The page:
Innovation would be key for Taiwan’s race to achieve net zero emissions by 2050, officials and business leaders said at the second edition of the Taiwan Climate Action Expo, which opened in Taipei yesterday.
The event’s organizers include the International Climate Development Institute (ICDI), the American Institute in Taiwan (AIT), the Biodiversity Research Center of National Taiwan University and Cathay Financial Holding Co.
The ICDI’s main functions are to train and educate people capable of assisting with the transition to carbon neutrality in a global context, and encourage Taiwan’s dialogue with the international community, ICDI director Chiou Chyi-rong (邱祈榮) said.
Photo: Wu Po-hsuan, Taipei Times
Additionally, the group facilitates collaborative projects by the government, academia and non-governmental organizations, Chiou said.
Climate change is the No. 1 risk to enterprises and Taiwan must not fall behind the rest of the world in enacting mechanisms to protect businesses, markets and finances from the impact of climate warming, Cathay Financial Holding president Lee Chang-ken (李長庚) said.
The UN’s COP26 climate summit last year made clear that climate change is a severe challenge with worrying ramifications for future generations, Environmental Protection Administration Deputy Minister Shen Chih-hsiu (沈志修) said.
The government next year plans to amend the climate change bill being deliberated by the legislature that would facilitate the country’s net zero transformation, Shen said.
The extreme climate change crisis must be met by strong governmental action, said Alan Lin (林子倫), deputy executive director of the Executive Yuan’s Office of Energy and Carbon Reduction.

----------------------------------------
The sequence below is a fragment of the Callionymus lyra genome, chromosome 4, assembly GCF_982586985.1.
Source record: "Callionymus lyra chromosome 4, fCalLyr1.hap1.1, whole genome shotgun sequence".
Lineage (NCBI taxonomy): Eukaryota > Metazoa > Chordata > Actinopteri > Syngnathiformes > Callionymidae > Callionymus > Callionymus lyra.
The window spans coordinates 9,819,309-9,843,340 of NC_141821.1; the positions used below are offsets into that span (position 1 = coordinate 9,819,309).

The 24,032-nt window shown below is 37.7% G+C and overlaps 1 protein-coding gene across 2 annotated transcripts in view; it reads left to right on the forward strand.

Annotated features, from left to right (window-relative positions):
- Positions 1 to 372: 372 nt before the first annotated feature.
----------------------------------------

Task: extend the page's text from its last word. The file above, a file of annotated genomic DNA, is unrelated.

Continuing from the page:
Since 2016, Taiwan has added 12 gigawatts of renewable generation capacity to the country’s electricity grid and innovative concepts would be required for the net zero push, Lin said.
The administration of President Tsai Ing-wen (蔡英文) has shown that passing the climate change bill is an agenda of great importance that should be pushed through the legislative process, Deputy Legislative Speaker Tsai Chi-chang (蔡其昌) said in a pre-recorded message.
Climate change must not be allowed to reach the inflection point that leads to systematic collapse, said Hung Sun-han (洪申翰), chairman of the Legislative Yuan’s Sustainable Development Committee.
The nation has to mobilize assets from every domain to fight climate change, including making use of international collaboration, Hung said.
The expo showcases several concepts, including a proposed E-point system that was honored in the Ministry of Education’s Climate Change Education innovation competition this year.
Inspired by a German idea, E-point is a platform that enables people to trade in packaging material at convenience stores as part of a loyalty program, said project codesigner Wu Ming-yang (巫明洋), a student of business management at Fu Jen Catholic University.
The expo — which is to end tomorrow — features ICDI and AIT’s youth engagement program for climate issues and conferences on climate action for officials, entrepreneurs and academics.
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